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19 September 2018 | Online since 2003


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13 September 2018 14:25:03 |Agri Safety and Rural Crime,Animal Health,Cattle,News

Government approves badger cull in ten new areas


New data shows a drop in bovine TB as further measures to fight disease unveiled

New data shows a drop in bovine TB as further measures to fight disease unveiled

The government have confirmed that badger culling will continue across England for a sixth consecutive year, with ten new areas approved.
Licences have been published for badger control in 10 new areas within the High Risk Area, covering parts of Devon, Cornwall, Somerset, Staffordshire and Gloucestershire.
One additional licence for badger control in Cumbria to eradicate a pocket of infection in both cattle and badgers in the TB Low Risk Area has also been announced.
Along with six-monthly cattle testing, movement restrictions and good biosecurity on farms, this offers the "best opportunity" to deal quickly with this localised threat, according to Defra.
Reductions in new outbreaks of bovine TB have been recorded in Gloucestershire and Somerset following the completion of their licensed four-year badger culls, Farming Minister George Eustice has announced.
The data published today (13 September) shows there has been a decline in TB incidence in the first two cull areas with the rate of new confirmed breakdowns now at about half the level they were before culling began.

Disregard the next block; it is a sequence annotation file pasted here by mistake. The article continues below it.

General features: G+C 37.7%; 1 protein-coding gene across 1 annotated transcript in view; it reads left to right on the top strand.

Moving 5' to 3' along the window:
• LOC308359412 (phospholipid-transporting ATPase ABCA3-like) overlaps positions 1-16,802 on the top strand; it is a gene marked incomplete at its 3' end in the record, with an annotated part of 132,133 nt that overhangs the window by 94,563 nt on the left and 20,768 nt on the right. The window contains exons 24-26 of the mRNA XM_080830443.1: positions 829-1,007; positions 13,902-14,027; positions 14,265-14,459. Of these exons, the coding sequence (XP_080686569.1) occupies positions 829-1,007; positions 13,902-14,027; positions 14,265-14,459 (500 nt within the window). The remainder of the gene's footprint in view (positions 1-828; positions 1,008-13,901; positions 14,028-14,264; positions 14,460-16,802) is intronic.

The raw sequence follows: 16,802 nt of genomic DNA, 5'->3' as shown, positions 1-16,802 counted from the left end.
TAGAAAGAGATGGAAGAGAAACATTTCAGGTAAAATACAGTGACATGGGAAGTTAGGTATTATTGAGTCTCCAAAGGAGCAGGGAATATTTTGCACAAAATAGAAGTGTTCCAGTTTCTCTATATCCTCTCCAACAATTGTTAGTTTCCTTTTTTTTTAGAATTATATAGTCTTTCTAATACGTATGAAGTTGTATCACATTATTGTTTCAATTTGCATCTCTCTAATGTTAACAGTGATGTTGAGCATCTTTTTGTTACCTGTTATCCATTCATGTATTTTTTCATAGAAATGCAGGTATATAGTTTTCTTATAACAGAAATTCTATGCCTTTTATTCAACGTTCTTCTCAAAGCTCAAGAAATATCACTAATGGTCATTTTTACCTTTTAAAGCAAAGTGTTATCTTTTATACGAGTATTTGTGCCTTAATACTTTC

In the Gloucestershire cull area, TB incidence has fallen from 10.4% before culling started to 5.6% in year four of the cull, while in Somerset it has reduced from 24% to 12%.
Vaccination Scheme
In a further move to strengthen the Defra's 25-year bTB eradication strategy, Mr Eustice has also announced the opening of a new round of applications for Badger Edge Vaccination Scheme grants.
In a further move to strengthen the government’s 25-year bTB eradication strategy, the Minister of State has also announced the opening of a new round of applications for Badger Edge Vaccination Scheme grants.
England has the highest incidence of bovine TB in Europe and the disease costs taxpayers over £100million every year.
In 2017 more than 33,000 cattle had to be slaughtered in England to control the disease, causing devastation and distress for farmers and rural communities.




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